By Jay Prasuhn

A visit to Vittoria: Highly-skilled craftsmen and women painstakingly sew tubes into Vittoria’s tubular tires.

Photo: Jay Prasuhn

The term “handmade” is a rarity in today’s age of automated production. Fewer brands are holding onto their heritage, and are increasingly seeking cheaper, quicker and less labor-intensive production options.

Vittoria Tires has a different take, and the company has managed to keep costs within reason, while maintaining the quality control that has helped build its reputation. The Madone, Italy-based tire manufacturer invited us for a rare visit into its Bangkok, Thailand-based production facility, Lion Tyres, to experience just why Made in Thailand, embossed on every tire tread, is a mark of excellence.

It was company president Rudi Campagne’s idea to move production from Italy to Asia, and it was a savvy one; not only do production costs go down, but everything else improves — particularly staff loyalty. The company provides cafeteria lunches and buses employees to and from work along in addition to offering above-market salaries.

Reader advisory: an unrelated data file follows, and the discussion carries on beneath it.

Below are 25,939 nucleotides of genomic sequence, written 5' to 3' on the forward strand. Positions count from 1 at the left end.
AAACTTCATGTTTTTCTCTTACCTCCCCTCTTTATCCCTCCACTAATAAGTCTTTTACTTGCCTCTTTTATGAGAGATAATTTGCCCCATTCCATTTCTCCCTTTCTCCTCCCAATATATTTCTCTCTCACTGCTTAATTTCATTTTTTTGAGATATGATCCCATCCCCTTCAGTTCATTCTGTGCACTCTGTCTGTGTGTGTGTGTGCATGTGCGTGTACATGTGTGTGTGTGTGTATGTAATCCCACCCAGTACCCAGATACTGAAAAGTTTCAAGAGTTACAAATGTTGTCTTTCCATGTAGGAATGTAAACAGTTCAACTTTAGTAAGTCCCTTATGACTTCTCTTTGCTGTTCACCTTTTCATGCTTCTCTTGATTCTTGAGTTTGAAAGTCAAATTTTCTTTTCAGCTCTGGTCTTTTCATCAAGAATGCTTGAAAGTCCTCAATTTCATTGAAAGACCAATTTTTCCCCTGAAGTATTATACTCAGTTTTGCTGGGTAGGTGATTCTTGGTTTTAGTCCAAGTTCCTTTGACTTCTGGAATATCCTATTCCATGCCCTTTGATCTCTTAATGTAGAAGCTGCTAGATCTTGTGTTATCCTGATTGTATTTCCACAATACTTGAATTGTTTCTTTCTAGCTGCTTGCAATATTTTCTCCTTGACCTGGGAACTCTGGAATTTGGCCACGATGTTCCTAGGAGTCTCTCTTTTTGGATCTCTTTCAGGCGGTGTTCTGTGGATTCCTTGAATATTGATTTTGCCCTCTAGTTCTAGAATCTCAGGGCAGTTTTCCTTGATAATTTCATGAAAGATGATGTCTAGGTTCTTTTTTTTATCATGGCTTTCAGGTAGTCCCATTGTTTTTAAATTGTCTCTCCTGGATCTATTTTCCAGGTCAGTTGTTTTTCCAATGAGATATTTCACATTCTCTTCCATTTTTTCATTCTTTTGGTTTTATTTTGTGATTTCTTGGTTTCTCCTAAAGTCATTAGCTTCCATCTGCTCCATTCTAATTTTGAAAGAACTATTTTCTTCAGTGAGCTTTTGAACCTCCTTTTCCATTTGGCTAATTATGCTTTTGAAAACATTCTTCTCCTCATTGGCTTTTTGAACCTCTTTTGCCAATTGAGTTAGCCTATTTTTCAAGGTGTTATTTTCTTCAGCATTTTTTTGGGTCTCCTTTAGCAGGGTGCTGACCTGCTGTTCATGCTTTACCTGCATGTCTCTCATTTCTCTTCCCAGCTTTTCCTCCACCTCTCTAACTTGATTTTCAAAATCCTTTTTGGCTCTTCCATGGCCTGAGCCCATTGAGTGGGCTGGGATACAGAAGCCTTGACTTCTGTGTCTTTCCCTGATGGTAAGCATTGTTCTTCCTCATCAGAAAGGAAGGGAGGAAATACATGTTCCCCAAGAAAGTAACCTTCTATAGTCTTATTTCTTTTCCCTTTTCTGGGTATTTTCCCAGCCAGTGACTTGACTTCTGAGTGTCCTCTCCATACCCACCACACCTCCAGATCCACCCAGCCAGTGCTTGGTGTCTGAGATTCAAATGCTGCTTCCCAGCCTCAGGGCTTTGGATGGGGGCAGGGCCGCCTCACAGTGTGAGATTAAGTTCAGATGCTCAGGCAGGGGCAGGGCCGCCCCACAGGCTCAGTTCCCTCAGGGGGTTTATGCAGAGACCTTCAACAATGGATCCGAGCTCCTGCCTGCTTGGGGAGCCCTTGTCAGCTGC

The company currently employs more than 1000 people in Italy, Asia and America, producing 5 million bike tires and 700,000 tubulars, as well as 1.5 million butyl tubes and 350,000 latex tubes.

It also runs production of Vittoria’s mountain bike tire division, Geax. Further, Lion Tyres sublets the expansive factory, filled with massive Italian-made production machines to several major tire brands to produce their own tires. Tires from all brands are prototyped, colored, road-tested, packaged and shipped globally from the Bangkok base.

While the factory does work for others, very little of its production process is handed off to outside companies. Casing is spun, tire compound blends (with rubber procured from Thai rubber trees) are created, tubulars are hand sewn, tires wear tested and final product boxed on premises.

We’ve assembled a gallery for a look into just what goes into making a quality racing tire. Vittoria concluded the tour by putting the assembled media to work, hand-building a Geax mountain bike tire. Final result: it passed QC.

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